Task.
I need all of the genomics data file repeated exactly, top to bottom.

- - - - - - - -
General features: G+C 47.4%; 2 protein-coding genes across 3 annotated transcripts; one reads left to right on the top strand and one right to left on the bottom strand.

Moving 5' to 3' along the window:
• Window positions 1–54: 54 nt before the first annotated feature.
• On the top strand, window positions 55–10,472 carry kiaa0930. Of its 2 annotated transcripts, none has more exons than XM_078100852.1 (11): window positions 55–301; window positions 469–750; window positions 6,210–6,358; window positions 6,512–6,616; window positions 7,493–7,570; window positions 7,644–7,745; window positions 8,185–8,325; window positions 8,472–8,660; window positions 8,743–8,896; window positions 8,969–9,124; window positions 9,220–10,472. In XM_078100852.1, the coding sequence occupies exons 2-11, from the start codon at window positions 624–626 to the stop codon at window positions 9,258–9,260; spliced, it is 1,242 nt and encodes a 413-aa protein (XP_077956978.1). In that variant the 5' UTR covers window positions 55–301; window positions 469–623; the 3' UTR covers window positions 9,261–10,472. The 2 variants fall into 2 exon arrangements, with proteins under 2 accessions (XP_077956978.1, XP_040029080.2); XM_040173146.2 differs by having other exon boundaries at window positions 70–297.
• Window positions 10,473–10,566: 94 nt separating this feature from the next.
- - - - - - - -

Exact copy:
General features: G+C 47.4%; 2 protein-coding genes across 3 annotated transcripts; one reads left to right on the top strand and one right to left on the bottom strand.

Moving 5' to 3' along the window:
• Window positions 1–54: 54 nt before the first annotated feature.
• On the top strand, window positions 55–10,472 carry kiaa0930. Of its 2 annotated transcripts, none has more exons than XM_078100852.1 (11): window positions 55–301; window positions 469–750; window positions 6,210–6,358; window positions 6,512–6,616; window positions 7,493–7,570; window positions 7,644–7,745; window positions 8,185–8,325; window positions 8,472–8,660; window positions 8,743–8,896; window positions 8,969–9,124; window positions 9,220–10,472. In XM_078100852.1, the coding sequence occupies exons 2-11, from the start codon at window positions 624–626 to the stop codon at window positions 9,258–9,260; spliced, it is 1,242 nt and encodes a 413-aa protein (XP_077956978.1). In that variant the 5' UTR covers window positions 55–301; window positions 469–623; the 3' UTR covers window positions 9,261–10,472. The 2 variants fall into 2 exon arrangements, with proteins under 2 accessions (XP_077956978.1, XP_040029080.2); XM_040173146.2 differs by having other exon boundaries at window positions 70–297.
• Window positions 10,473–10,566: 94 nt separating this feature from the next.